The church is the church only when it exists for others...The church must share in the secular problems of ordinary human life, not dominating, but helping and serving. It must tell men of every calling, what it means to live in Christ, to exist for others.
There is much more to say, but I've set the basic idea before you.

Religionless Christianity isn't about deconstructing religious belief, doubting or denying the existence of God. Religionless Christianity is about lordship, about how Jesus is Lord of the entire world, even the Lord of the religionless, secular, post-Christian world.

Phrased differently, religionless Christianity isn't about doubt, it's about the cross.

And there's some radical stuff here, how a theologia crucis--God ruling the world in weakness--creates a "godless," secular world. Still, the godless situation, living in the world without God as the deus ex machina, isn't about God's non-existence, but about the shape of God's power in the world. Again, the issue isn't doubt, but the cross.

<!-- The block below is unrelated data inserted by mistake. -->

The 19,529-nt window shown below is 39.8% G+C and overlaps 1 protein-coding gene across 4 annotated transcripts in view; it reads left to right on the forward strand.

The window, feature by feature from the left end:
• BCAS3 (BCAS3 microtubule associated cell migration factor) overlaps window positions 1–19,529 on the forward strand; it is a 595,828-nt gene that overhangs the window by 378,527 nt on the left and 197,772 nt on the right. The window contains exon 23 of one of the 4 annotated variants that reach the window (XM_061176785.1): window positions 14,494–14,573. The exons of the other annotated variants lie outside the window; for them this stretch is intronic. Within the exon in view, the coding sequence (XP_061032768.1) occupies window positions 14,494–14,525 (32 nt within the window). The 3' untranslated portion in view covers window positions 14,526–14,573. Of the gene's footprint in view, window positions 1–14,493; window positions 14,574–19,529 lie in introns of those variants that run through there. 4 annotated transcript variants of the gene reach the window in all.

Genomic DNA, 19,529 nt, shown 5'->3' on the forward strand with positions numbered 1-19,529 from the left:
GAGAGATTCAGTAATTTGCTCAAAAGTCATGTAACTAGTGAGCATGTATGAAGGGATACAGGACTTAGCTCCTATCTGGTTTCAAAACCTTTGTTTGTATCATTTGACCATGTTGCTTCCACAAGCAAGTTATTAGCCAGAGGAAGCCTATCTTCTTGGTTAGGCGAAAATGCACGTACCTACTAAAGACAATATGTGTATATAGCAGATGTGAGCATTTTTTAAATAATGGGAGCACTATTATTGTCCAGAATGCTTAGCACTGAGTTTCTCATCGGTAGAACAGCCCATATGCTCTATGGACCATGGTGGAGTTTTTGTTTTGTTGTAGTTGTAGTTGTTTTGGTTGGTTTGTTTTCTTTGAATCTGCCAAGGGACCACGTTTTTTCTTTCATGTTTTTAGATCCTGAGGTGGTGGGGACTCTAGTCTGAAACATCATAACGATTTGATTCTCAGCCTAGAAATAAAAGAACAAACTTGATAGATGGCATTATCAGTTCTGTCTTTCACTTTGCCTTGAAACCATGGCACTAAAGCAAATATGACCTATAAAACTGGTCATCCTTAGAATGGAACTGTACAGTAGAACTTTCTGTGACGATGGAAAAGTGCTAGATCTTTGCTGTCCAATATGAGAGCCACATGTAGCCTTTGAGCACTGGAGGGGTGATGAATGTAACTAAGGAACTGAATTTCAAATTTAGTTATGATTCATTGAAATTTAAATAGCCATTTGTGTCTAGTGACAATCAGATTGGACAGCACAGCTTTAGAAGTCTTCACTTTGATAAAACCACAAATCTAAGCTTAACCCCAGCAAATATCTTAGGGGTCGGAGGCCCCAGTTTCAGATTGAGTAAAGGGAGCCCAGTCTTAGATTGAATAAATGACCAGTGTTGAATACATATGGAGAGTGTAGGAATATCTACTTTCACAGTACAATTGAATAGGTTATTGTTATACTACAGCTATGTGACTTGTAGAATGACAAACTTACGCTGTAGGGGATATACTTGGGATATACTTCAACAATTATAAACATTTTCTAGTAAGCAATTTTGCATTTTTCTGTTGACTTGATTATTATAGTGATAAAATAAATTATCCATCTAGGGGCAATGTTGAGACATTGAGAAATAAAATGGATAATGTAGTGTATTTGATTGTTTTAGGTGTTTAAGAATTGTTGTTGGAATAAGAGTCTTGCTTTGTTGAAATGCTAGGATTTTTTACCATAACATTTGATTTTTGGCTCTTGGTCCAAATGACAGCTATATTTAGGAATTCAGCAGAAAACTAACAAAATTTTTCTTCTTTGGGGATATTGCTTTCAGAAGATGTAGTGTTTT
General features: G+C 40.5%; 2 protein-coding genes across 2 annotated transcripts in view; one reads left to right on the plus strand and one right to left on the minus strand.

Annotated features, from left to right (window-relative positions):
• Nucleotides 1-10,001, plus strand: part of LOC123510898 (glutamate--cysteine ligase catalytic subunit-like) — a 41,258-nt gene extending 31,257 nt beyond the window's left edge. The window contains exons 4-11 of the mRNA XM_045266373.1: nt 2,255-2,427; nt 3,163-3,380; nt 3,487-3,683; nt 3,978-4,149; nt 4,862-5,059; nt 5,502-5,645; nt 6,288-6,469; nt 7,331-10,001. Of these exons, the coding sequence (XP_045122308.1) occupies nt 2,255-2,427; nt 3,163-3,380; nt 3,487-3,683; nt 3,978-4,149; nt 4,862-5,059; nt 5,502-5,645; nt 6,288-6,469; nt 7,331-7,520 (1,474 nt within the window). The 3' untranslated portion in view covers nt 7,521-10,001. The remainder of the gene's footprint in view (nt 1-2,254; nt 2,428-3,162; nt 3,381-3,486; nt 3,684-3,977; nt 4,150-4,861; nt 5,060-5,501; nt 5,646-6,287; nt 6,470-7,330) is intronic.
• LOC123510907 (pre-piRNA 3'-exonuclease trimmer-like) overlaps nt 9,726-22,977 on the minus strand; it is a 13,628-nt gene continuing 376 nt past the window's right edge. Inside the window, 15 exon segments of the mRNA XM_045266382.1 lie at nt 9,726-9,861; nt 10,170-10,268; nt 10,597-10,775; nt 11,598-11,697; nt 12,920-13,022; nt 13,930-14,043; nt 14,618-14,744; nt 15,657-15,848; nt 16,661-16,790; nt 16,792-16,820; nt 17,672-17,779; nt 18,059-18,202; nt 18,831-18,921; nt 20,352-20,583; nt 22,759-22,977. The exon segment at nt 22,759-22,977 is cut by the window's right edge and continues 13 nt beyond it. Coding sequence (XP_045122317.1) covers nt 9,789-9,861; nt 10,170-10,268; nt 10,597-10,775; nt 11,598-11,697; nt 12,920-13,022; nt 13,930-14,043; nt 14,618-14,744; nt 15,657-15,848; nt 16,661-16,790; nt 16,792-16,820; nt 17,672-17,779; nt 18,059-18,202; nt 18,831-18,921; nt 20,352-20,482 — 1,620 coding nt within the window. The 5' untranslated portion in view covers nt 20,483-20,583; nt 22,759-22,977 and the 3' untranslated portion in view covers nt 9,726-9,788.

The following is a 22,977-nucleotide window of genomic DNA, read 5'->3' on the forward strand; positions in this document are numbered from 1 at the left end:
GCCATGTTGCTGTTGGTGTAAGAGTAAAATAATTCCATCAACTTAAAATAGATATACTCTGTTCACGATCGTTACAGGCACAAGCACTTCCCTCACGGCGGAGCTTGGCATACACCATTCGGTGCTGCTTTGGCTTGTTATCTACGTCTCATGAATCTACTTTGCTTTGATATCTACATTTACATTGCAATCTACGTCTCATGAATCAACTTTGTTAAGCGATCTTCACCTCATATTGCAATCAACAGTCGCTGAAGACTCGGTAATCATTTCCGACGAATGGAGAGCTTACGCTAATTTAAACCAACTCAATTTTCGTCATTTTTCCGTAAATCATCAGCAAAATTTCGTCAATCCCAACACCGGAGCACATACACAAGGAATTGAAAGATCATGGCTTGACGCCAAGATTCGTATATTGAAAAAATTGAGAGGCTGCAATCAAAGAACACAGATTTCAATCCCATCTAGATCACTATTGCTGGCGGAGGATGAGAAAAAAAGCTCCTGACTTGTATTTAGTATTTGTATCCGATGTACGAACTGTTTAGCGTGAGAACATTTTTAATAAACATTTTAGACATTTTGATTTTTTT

Jesus is Lord of the entire world, of the religion-filled and religionless, because Christ rules from the cross. Jesus is Lord as "the man for others," a lordship established in loving self-donation.

And the church that confesses "Jesus is Lord" follows her Lord. This church exists for others. This church does not dominate the world, but helps and serves the world.